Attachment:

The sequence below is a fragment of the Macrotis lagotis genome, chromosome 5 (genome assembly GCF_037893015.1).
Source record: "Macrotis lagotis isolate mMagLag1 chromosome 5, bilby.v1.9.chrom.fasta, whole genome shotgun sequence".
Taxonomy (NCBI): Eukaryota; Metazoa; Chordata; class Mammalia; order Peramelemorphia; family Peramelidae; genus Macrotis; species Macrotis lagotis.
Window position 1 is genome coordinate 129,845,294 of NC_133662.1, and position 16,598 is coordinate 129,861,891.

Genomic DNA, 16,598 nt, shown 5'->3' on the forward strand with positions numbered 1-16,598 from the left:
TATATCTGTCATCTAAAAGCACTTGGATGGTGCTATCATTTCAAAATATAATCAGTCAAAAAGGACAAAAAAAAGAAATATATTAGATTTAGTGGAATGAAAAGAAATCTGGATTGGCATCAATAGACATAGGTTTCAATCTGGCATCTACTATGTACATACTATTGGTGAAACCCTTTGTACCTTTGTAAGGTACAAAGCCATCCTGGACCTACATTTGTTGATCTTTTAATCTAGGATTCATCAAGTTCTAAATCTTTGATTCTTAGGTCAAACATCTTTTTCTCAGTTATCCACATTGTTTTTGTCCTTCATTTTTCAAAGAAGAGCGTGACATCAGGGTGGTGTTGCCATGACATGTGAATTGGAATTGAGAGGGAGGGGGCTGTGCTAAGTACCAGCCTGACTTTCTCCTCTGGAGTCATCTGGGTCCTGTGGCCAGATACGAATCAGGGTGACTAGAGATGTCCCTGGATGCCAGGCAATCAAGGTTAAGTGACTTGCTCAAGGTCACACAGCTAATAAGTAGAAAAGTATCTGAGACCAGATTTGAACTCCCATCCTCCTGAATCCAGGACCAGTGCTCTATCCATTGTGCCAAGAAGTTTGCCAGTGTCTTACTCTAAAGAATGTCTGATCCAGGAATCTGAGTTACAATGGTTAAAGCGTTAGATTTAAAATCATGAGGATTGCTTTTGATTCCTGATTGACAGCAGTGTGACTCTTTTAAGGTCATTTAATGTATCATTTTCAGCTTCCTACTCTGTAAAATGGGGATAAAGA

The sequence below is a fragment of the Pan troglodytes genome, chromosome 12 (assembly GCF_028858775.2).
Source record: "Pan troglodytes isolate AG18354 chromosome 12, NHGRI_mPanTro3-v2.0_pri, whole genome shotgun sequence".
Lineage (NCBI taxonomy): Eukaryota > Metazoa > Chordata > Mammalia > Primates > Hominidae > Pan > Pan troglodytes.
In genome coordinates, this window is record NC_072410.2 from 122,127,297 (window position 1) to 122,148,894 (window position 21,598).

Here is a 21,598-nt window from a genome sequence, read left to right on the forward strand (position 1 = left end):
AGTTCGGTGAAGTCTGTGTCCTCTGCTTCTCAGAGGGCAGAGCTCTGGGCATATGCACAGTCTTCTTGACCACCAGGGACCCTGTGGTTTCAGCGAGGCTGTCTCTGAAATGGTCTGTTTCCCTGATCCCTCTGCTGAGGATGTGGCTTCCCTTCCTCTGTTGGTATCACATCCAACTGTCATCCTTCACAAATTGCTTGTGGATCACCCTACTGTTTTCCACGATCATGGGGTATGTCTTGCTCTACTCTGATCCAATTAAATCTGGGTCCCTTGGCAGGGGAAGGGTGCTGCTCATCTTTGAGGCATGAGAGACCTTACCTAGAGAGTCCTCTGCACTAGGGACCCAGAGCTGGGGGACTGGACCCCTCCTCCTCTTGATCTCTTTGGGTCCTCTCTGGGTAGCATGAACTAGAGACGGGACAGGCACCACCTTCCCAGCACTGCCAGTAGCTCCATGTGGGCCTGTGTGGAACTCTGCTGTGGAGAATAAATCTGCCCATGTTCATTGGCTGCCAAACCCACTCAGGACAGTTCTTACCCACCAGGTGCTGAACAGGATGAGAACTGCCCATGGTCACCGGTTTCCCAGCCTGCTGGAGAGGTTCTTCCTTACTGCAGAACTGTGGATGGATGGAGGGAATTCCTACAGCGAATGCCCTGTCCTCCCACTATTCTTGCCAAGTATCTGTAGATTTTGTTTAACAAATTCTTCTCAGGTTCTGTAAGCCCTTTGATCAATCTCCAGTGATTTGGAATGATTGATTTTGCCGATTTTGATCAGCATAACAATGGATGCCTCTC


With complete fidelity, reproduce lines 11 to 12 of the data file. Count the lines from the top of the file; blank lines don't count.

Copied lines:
Here is a 21,598-nt window from a genome sequence, read left to right on the forward strand (position 1 = left end):
AGTTCGGTGAAGTCTGTGTCCTCTGCTTCTCAGAGGGCAGAGCTCTGGGCATATGCACAGTCTTCTTGACCACCAGGGACCCTGTGGTTTCAGCGAGGCTGTCTCTGAAATGGTCTGTTTCCCTGATCCCTCTGCTGAGGATGTGGCTTCCCTTCCTCTGTTGGTATCACATCCAACTGTCATCCTTCACAAATTGCTTGTGGATCACCCTACTGTTTTCCACGATCATGGGGTATGTCTTGCTCTACTCTGATCCAATTAAATCTGGGTCCCTTGGCAGGGGAAGGGTGCTGCTCATCTTTGAGGCATGAGAGACCTTACCTAGAGAGTCCTCTGCACTAGGGACCCAGAGCTGGGGGACTGGACCCCTCCTCCTCTTGATCTCTTTGGGTCCTCTCTGGGTAGCATGAACTAGAGACGGGACAGGCACCACCTTCCCAGCACTGCCAGTAGCTCCATGTGGGCCTGTGTGGAACTCTGCTGTGGAGAATAAATCTGCCCATGTTCATTGGCTGCCAAACCCACTCAGGACAGTTCTTACCCACCAGGTGCTGAACAGGATGAGAACTGCCCATGGTCACCGGTTTCCCAGCCTGCTGGAGAGGTTCTTCCTTACTGCAGAACTGTGGATGGATGGAGGGAATTCCTACAGCGAATGCCCTGTCCTCCCACTATTCTTGCCAAGTATCTGTAGATTTTGTTTAACAAATTCTTCTCAGGTTCTGTAAGCCCTTTGATCAATCTCCAGTGATTTGGAATGATTGATTTTGCCGATTTTGATCAGCATAACAATGGATGCCTCTC